Hepatitis C virus (HCV) infection is a worldwide disease affecting about 185 million people, with an estimated prevalence of 2.8%[1]. HCV infection primarily targets the liver, causing acute and chronic hepatitis, cirrhosis, and hepatocellular carcinoma, although other organ systems may be involved[2]. Specifically, HCV infection has been associated with insulin resistance and type 2 diabetes; involvement of kidney, thyroid, eye, gut, and cardiovascular system; induction of rheumatologic, neuropsychiatric, and dermatologic manifestations[3-10]. Thus, HCV infection is increasingly being considered as a systemic disease, this notion further strengthened by accumulating evidence for HCV entry and replication in all major cellular systems of the body[11]. The mechanisms by which HCV may be implicated in extrahepatic manifestations are not yet completely understood. However, it is well known that chronic HCV infection is characterized by both hepatic and systemic inflammation through activation of several pathways, resulting, among other effects, in cytokine release and increased oxidative stress[12]. Thus, HCV may cause systemic manifestations through numerous mechanisms, e.g., directly and/or indirectly via local and/or systemic inflammation, through an immune-mediated process, and/or by inducing metabolic derangement.

HCV-associated extrahepatic conditions may result in a wide variety of clinical manifestations capable to aggravate the clinical spectrum of hepatic infection or to even dominate the clinical scenario, regardless of liver disease manifestations. Thus, it is important for clinicians to maintain an updated knowledge of the role of HCV as causative agent in extrahepatic manifestations in order to establish a timely diagnosis and proper treatment.

Chronic hepatitis C has been reported to be associated with neurological and psychiatric disorders in up to 50% of the cases. Different pathogenic mechanisms underlie such alterations. Main HCV-associated neurological conditions include cerebrovascular events, autoimmune disorders, encephalopathy syndromes, myelitis, encephalomyelitis, and cognitive impairment; psychiatric disorders include depression, anxiety, and fatigue[13,14]. Of importance, these disorders do not seem to correlate with severity of the underlying chronic liver disease and are independent of hepatic encephalopathy[15]. If a link exists between HCV and brain damage, current knowledge seems to suggest, at least in part, a direct role for the virus. Indeed, the brain is a suitable site for HCV replication[16]; intriguingly, viral sequence diversity between brain and liver tissue has been reported, possibly suggesting independent HCV evolution in the central nervous system (CNS)[15,17].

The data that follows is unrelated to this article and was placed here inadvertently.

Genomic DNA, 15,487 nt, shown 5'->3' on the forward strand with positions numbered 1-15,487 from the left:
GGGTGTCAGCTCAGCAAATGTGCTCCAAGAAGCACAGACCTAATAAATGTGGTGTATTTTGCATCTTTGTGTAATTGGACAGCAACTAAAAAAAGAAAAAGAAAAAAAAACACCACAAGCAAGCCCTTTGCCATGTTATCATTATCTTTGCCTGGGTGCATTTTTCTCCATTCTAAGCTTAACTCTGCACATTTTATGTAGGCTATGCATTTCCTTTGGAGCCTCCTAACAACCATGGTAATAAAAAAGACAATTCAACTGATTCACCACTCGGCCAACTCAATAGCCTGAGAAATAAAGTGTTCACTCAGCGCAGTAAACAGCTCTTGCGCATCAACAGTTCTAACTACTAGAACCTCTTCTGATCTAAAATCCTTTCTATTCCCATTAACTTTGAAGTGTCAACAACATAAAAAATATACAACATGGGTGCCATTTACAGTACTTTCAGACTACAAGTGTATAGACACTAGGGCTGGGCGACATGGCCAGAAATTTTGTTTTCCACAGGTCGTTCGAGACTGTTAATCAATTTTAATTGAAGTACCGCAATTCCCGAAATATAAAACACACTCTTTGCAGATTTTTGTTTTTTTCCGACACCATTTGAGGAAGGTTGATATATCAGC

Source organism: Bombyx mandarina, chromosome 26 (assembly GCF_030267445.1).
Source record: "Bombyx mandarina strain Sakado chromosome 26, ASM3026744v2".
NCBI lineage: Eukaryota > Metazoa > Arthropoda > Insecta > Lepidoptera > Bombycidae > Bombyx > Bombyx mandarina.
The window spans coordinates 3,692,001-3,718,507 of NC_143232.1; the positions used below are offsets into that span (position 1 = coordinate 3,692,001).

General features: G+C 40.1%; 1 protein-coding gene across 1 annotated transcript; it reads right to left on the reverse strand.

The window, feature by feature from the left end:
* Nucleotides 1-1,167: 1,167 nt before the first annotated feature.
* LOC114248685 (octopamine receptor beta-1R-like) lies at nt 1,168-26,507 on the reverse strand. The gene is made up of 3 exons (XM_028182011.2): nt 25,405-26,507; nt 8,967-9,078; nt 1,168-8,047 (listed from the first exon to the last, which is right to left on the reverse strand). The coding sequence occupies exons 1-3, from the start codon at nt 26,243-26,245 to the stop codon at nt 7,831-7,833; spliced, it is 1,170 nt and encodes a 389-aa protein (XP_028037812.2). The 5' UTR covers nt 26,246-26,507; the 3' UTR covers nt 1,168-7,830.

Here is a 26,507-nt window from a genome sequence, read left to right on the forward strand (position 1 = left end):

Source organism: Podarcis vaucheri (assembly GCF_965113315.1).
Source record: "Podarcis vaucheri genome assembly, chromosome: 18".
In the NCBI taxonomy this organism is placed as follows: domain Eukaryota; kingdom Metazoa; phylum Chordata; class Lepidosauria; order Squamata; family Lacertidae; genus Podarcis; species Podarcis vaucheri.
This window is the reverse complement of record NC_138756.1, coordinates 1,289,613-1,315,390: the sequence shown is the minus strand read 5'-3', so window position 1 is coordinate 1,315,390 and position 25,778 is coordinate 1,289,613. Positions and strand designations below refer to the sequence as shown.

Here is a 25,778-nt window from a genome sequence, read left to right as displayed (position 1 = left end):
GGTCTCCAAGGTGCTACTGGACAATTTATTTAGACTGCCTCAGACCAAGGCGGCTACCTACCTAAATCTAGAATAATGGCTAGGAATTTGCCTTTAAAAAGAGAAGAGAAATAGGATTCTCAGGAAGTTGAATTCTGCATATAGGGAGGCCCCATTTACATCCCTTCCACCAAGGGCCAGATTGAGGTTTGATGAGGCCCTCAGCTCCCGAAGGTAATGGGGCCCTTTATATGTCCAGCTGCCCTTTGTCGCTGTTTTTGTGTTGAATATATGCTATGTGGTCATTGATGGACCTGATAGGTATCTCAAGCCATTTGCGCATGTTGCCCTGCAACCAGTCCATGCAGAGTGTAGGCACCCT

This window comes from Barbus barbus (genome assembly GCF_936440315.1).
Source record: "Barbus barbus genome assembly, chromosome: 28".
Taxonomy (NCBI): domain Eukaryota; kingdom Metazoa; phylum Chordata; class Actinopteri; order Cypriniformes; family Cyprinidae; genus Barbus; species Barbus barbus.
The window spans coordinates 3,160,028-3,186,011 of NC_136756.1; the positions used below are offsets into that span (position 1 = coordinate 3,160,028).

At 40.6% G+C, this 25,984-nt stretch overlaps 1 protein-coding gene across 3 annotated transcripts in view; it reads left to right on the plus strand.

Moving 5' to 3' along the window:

The aim of this paper was to review the current knowledge on neurological and psychiatric conditions associated with chronic HCV infection, the presumed underlying pathogenic mechanisms, and the effects of antiviral treatment.

HCV infection and neurological diseases

Several neurological disorders, due to involvement of the central and/or peripheral nervous system, have been described in association with chronic HCV infection.

HCV infection and cerebrovascular events

In chronic HCV infection, cerebrovascular acute and chronic events have been reported with a higher prevalence than that observed in the general population; in many cases, such neurologic conditions were associated with the presence of mixed cryoglobulinemia[14,18-20]. Enger et al[21], in the largest retrospective study to date, including 21919 HCV-positive subjects and 67109 HCV-negative control subjects, reported a strict association between HCV and stroke, with a higher adjusted estimated risk of stroke for anti-HCV positive subjects [odds ratio (OR) = 1.76; 95%CI: 1.23-2.52]. Gutierrez et al[22] showed a close association between HCV infection and stroke (OR = 9.61; 95%CI: 2.51-35.78) in a retrospective study of subjects from the NHANES cohort during the period 2005-2010. However, it should be underscored that the two above studies have thus far been published only in an abstract form. Nonetheless, in a prospective study, involving a large population cohort from Taiwan, Liao et al[23] established an association between HCV infection and stroke [hazard ratio (HR) = 1.22; 95%CI: 1.13-1.40]. Recently, in a large retrospective cohort from Taiwan, Hsu et al[24] also found a higher risk of stroke (HR = 1.23; 95%CI: 1.06-1.42) in HCV infected subjects. Likewise, we recorded a higher prevalence of HCV infection in patients with stroke when compared with a large age- and gender-matched control group (26.8% vs 6.6%, respectively, P = 0.0001)[18]. In addition, HCV infection turned out to be an independent risk factor for stroke (OR = 2.04; 95%CI: 1.69-2.46, P = 0.0001).

In contrast, Younossi et al[25] were not able to demonstrate an association between HCV and stroke in a retrospective cohort of subjects enrolled in the NHANES database between 1999 and 2010. However, the study populations were heterogeneous in terms of such factors as gender, race, and hypertension. Finally, a recent meta-analysis[26] concluded for a significantly increased risk of stroke (OR = 1.97; 95%CI: 1.64-2.30) in association with HCV infection.

Overall, data are robust enough to suggest an increased risk of stroke in chronic HCV-infected patients. Moreover, occurrence of stroke at a younger age in HCV-infected patients as well as the negative prognostic impact of HCV RNA serum levels on outcome[27], as opposed to a more limited role for gender and classic predisposing conditions[4,12], emphasizes the important role played by HCV.